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What Is A Circuit Breaker?
Circuit breakers are electrical devices whose purpose is to protect all parts of the circuit in which they are engaged from electrical conditions deemed inappropriate or unsafe. Different circuit breakers offer different attributes and features, but the most basic circuit breaker monitors current for overload and short circuit. Each of these conditions is hazardous to the circuit, the electrical system, the load, the supply and operators of the equipment. When exposed to an overload or a short circuit (or any of dozens of other specific programmed conditions), the device is designed to open automatically to interrupt the circuit quickly and completely. Fault interruption is very dangerous and produces arcs that can contribute to explosive events in air break devices.
Circuit breakers operating at optimum efficiency and accuracy can play a huge part in reducing potential arc flash hazard. In low-voltage applications, most circuit breakers have all or most of their protective behaviors integrated into the device, while in higher voltage breakers, it is common to mount the protective relaying separate from the actual breaker element. However, even that is changing now in the most modern applications.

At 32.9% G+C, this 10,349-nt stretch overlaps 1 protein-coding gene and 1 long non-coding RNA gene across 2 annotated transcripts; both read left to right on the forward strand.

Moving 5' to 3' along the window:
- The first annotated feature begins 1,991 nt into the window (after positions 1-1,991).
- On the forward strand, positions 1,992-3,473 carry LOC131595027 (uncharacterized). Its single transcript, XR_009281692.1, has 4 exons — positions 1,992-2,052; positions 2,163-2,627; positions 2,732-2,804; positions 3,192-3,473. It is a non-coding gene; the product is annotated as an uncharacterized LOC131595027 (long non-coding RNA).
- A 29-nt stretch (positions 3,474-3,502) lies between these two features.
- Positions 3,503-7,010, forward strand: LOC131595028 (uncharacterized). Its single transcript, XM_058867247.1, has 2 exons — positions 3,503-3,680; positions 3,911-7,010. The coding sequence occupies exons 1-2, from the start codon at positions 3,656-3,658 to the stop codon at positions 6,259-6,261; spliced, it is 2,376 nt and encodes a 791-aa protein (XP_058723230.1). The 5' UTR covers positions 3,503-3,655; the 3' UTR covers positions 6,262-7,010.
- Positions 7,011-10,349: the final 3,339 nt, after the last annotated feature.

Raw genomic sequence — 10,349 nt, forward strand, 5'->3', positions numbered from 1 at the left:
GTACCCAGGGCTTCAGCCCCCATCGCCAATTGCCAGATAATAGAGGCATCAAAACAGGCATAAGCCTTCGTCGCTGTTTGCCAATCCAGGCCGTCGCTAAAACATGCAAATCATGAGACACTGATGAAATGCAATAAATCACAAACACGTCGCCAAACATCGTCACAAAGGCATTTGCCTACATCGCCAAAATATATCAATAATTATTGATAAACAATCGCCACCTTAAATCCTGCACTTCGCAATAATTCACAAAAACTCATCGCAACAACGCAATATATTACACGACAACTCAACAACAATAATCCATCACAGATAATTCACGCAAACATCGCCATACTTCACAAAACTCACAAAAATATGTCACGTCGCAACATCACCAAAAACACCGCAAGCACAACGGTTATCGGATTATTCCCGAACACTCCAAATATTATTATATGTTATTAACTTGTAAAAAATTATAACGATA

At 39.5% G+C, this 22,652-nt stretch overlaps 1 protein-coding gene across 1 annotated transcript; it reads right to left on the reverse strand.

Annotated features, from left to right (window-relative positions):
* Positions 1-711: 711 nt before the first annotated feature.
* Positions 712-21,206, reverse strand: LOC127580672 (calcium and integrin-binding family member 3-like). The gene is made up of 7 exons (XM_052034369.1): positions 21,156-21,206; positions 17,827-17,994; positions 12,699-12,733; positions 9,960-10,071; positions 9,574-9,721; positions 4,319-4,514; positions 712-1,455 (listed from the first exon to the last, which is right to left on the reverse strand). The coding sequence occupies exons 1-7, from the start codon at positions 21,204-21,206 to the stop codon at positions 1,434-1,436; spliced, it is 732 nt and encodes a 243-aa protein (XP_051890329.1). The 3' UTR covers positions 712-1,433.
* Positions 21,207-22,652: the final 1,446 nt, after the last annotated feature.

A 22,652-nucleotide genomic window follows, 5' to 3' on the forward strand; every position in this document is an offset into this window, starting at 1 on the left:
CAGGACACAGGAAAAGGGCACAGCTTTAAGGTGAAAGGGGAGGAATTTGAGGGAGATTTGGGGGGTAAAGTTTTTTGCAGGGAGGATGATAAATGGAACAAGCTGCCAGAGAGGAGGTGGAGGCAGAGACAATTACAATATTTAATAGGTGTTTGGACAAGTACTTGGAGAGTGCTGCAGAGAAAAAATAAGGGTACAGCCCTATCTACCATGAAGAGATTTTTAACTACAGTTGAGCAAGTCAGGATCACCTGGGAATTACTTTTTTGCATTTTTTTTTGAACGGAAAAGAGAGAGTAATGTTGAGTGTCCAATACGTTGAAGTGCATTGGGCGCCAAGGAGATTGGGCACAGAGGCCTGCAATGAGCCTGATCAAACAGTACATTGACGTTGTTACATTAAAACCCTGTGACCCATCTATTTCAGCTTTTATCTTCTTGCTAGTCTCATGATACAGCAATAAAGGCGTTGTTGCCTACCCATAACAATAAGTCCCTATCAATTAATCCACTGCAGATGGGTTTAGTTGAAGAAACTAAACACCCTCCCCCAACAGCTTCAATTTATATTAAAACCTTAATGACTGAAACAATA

A circuit breaker is either integrally designed or programmed to trip or open automatically at designated points on an inverse time-current curve. The higher the overload, the sooner the breaker will open. A breaker may allow 125% of rated current to flow for five or more minutes, whereas a breaker exposed to 600% or more (fault condition) of rated current should trip instantly. In addition to basic short circuit and overload protection, most 600V class breakers of the last several generations allow someone to customize the curve on which the breaker trips.
Breakers may monitor and protect for ground fault conditions, under or over voltage conditions, under or over frequency conditions and phase failure or phase sequence. They even may be paying attention to the condition of other circuits in the same system (a feature sometimes known as zone interlock).
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